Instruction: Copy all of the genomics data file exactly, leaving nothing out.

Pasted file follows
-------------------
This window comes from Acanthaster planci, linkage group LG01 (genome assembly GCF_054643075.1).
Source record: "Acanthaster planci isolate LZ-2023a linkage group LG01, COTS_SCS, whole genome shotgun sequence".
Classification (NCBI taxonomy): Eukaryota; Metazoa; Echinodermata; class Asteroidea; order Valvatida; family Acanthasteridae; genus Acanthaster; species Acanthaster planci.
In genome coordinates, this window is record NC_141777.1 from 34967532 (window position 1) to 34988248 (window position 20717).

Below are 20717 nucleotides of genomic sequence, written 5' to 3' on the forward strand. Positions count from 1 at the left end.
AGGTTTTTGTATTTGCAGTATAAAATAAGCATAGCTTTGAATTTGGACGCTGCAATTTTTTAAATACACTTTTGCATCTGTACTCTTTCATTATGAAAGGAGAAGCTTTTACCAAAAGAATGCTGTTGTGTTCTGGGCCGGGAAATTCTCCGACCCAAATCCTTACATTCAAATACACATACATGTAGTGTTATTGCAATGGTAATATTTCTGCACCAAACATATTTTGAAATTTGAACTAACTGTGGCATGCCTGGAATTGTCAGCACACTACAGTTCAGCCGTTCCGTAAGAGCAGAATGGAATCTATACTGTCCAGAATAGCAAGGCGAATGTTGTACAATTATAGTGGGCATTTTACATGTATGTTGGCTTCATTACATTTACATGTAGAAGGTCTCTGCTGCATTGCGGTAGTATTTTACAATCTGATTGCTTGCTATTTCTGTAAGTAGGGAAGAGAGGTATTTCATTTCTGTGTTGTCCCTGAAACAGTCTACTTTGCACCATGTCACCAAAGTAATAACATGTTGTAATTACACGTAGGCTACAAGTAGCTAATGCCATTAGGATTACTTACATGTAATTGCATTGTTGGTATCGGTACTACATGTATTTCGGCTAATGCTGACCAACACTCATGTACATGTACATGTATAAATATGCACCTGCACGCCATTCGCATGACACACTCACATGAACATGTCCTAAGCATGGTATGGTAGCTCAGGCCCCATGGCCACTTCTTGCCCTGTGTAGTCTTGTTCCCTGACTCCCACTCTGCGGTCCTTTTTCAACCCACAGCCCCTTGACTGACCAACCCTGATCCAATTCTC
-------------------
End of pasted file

This window comes from Acanthaster planci, linkage group LG01 (genome assembly GCF_054643075.1).
Source record: "Acanthaster planci isolate LZ-2023a linkage group LG01, COTS_SCS, whole genome shotgun sequence".
Classification (NCBI taxonomy): Eukaryota; Metazoa; Echinodermata; class Asteroidea; order Valvatida; family Acanthasteridae; genus Acanthaster; species Acanthaster planci.
In genome coordinates, this window is record NC_141777.1 from 34967532 (window position 1) to 34988248 (window position 20717).

Below are 20717 nucleotides of genomic sequence, written 5' to 3' on the forward strand. Positions count from 1 at the left end.
AGGTTTTTGTATTTGCAGTATAAAATAAGCATAGCTTTGAATTTGGACGCTGCAATTTTTTAAATACACTTTTGCATCTGTACTCTTTCATTATGAAAGGAGAAGCTTTTACCAAAAGAATGCTGTTGTGTTCTGGGCCGGGAAATTCTCCGACCCAAATCCTTACATTCAAATACACATACATGTAGTGTTATTGCAATGGTAATATTTCTGCACCAAACATATTTTGAAATTTGAACTAACTGTGGCATGCCTGGAATTGTCAGCACACTACAGTTCAGCCGTTCCGTAAGAGCAGAATGGAATCTATACTGTCCAGAATAGCAAGGCGAATGTTGTACAATTATAGTGGGCATTTTACATGTATGTTGGCTTCATTACATTTACATGTAGAAGGTCTCTGCTGCATTGCGGTAGTATTTTACAATCTGATTGCTTGCTATTTCTGTAAGTAGGGAAGAGAGGTATTTCATTTCTGTGTTGTCCCTGAAACAGTCTACTTTGCACCATGTCACCAAAGTAATAACATGTTGTAATTACACGTAGGCTACAAGTAGCTAATGCCATTAGGATTACTTACATGTAATTGCATTGTTGGTATCGGTACTACATGTATTTCGGCTAATGCTGACCAACACTCATGTACATGTACATGTATAAATATGCACCTGCACGCCATTCGCATGACACACTCACATGAACATGTCCTAAGCATGGTATGGTAGCTCAGGCCCCATGGCCACTTCTTGCCCTGTGTAGTCTTGTTCCCTGACTCCCACTCTGCGGTCCTTTTTCAACCCACAGCCCCTTGACTGACCAACCCTGATCCAATTCTC